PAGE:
On The Media: Transcript of Process Journalism

On The Media: Transcript of "Process Journalism" (June 12, 2009)

This is a good listen from the folks at TechCrunch, who are doing process journalism REALLY well. The interview struck me because there is a lot of talk (and has been for decades) in English/Composition about process and post-process pedagogy, but from my experience it's mostly lip service at most places. The typical writing program ultimately seems to follow the NY Times model of putting out a perfectly "polished" piece, however untimely and non-dialogic it may be.

Friday, June 12, 2009

L7 and Digital Humanites Manifesto 2.0

Summer has been filled with all sorts of activities, from teaching a Technical Communication summer session course to weeding and organizing CDs. Technical Communication is what it (bleh) is, but the CD that's been great. For the past few days a decade old L7 disc has been spinning in my car stereo. It's been just what I needed (in many ways to deal with the summer session class...j/j of course). Regardless, L7 has me in my manifesto-y mentality AND, fortuitously, today I received an email alerting me that there's a new Digital Humanities Manifesto out. It's a project of the Mellon Seminar in Digital Humanities at UCLA and the new document is aka The Digital Humanities Manifesto 2.0. A pdf is linked here. A few of my new manifesto-lifted mantras below:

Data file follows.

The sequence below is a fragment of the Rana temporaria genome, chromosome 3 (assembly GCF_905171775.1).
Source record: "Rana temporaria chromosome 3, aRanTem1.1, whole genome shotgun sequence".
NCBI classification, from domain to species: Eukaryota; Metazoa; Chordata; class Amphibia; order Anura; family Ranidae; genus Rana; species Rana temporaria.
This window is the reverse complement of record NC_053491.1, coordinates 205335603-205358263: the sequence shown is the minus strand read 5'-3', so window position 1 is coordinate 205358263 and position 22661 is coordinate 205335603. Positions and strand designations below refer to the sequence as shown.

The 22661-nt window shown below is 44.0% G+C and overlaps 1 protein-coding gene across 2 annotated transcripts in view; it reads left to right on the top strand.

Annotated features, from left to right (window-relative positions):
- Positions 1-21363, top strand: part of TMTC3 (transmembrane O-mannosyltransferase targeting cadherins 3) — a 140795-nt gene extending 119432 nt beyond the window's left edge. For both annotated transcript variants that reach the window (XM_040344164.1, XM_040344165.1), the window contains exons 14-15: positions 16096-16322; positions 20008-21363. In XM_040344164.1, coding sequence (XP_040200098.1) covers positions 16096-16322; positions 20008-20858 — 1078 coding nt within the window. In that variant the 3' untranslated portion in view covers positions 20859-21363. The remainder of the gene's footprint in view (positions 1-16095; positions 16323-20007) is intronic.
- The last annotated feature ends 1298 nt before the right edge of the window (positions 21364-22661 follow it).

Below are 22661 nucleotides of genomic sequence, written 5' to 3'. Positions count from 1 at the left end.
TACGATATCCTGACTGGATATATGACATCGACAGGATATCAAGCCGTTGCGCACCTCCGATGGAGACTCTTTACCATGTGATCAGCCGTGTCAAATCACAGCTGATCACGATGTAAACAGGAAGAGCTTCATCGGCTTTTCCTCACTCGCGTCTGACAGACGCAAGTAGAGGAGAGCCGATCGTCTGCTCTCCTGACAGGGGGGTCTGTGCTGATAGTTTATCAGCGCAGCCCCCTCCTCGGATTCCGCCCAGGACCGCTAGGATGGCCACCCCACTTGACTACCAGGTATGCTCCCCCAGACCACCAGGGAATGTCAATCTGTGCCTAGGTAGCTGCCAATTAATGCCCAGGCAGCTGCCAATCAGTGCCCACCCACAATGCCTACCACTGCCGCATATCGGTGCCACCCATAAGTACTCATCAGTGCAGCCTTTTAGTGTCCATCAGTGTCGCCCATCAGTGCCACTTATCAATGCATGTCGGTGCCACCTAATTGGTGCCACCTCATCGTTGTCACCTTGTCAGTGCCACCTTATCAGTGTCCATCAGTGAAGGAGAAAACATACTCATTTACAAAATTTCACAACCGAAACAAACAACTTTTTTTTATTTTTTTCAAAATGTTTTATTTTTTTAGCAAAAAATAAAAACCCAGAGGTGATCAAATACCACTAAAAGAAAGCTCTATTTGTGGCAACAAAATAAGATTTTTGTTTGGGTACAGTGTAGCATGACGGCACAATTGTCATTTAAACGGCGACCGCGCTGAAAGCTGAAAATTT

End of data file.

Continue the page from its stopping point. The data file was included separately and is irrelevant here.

Process is the new god; not product. Anything that stands in the way of the perpetual mash‐up and
remix stands in the way of the digital revolution.

And for the traditionalists in humanities departments that "fuel my fire", we've got a problem with you too. The new manifesto rightly identifies these folks as:

‐‐ the great diminishers: they will reduce anything in digital humanities (it's just a tool; it's just a repository; it's just pedagogy). They have rarely, if ever, built software, parsed code, created a database, or designed a user interface. They are uni‐medium scholars (most likely of print) who have been lulled into centuries of somnolence.

‐‐the false fellow travelers: they will wave the banners of change with continuity on their agenda. What's at stake is not simply continuity vs. change but honesty vs. hypocrisy.

‐‐all those who would falsely equate the tools of the present with a turn away from history in the name of presentism, voguishness, or vocationalism